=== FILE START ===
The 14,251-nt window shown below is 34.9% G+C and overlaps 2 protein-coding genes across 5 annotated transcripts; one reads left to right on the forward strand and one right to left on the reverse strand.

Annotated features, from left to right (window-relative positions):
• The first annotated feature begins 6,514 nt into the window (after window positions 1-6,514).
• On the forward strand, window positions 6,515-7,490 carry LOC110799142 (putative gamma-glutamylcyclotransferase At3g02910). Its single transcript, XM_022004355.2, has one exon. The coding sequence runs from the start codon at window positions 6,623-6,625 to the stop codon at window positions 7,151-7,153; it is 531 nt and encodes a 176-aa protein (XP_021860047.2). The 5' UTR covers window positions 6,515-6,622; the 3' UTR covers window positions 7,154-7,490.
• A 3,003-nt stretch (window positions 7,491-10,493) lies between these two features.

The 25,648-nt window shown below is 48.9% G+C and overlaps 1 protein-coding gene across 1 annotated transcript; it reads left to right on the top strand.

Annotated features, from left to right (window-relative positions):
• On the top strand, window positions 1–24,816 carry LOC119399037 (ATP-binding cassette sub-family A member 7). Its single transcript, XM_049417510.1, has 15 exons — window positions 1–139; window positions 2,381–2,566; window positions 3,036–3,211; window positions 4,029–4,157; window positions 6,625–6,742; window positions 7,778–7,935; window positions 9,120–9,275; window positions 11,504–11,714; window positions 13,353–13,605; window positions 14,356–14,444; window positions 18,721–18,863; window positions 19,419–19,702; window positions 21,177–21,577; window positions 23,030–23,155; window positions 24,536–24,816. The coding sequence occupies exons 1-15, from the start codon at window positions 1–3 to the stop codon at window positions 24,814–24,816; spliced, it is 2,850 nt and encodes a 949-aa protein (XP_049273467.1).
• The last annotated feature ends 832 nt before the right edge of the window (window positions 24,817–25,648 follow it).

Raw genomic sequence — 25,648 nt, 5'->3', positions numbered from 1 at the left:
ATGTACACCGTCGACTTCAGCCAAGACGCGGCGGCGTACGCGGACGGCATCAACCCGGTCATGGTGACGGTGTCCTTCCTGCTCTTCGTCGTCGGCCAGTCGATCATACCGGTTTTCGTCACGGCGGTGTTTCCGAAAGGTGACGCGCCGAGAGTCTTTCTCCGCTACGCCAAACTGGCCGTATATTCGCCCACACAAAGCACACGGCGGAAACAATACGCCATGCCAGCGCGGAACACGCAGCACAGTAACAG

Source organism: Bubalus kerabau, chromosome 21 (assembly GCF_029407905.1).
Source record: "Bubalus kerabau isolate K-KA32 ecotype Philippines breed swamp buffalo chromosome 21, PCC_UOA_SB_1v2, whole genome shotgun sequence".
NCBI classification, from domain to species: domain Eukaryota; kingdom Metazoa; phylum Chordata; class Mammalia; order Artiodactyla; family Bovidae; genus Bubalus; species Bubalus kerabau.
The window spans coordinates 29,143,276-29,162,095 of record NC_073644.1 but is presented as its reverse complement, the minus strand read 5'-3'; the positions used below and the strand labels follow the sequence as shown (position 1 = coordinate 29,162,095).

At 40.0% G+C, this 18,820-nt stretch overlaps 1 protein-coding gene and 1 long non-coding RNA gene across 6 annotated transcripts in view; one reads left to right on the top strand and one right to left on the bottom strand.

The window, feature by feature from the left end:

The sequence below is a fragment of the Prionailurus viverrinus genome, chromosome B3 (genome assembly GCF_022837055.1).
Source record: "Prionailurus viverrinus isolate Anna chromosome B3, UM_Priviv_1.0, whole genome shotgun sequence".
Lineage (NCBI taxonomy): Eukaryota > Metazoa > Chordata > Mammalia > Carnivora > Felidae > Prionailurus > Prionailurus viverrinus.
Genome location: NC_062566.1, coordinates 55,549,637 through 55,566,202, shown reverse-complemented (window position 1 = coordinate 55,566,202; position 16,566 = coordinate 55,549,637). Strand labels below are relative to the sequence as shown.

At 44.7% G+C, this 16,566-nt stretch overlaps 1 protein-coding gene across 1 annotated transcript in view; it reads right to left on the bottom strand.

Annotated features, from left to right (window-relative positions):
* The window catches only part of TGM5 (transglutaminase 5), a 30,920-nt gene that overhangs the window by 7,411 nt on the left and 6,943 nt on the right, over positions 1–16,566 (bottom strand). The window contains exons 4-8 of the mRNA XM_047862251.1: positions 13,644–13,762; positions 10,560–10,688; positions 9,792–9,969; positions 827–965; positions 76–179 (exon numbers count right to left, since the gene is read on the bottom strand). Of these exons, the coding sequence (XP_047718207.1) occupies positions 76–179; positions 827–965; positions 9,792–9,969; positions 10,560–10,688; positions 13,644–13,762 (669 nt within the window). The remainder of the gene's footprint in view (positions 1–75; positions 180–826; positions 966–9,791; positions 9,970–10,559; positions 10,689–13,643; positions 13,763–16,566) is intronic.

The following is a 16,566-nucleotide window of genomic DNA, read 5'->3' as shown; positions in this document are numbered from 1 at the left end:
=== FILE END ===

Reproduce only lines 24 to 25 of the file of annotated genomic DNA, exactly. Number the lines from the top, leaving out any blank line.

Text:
* The window catches only part of TGM5 (transglutaminase 5), a 30,920-nt gene that overhangs the window by 7,411 nt on the left and 6,943 nt on the right, over positions 1–16,566 (bottom strand). The window contains exons 4-8 of the mRNA XM_047862251.1: positions 13,644–13,762; positions 10,560–10,688; positions 9,792–9,969; positions 827–965; positions 76–179 (exon numbers count right to left, since the gene is read on the bottom strand). Of these exons, the coding sequence (XP_047718207.1) occupies positions 76–179; positions 827–965; positions 9,792–9,969; positions 10,560–10,688; positions 13,644–13,762 (669 nt within the window). The remainder of the gene's footprint in view (positions 1–75; positions 180–826; positions 966–9,791; positions 9,970–10,559; positions 10,689–13,643; positions 13,763–16,566) is intronic.

The following is a 16,566-nucleotide window of genomic DNA, read 5'->3' as shown; positions in this document are numbered from 1 at the left end: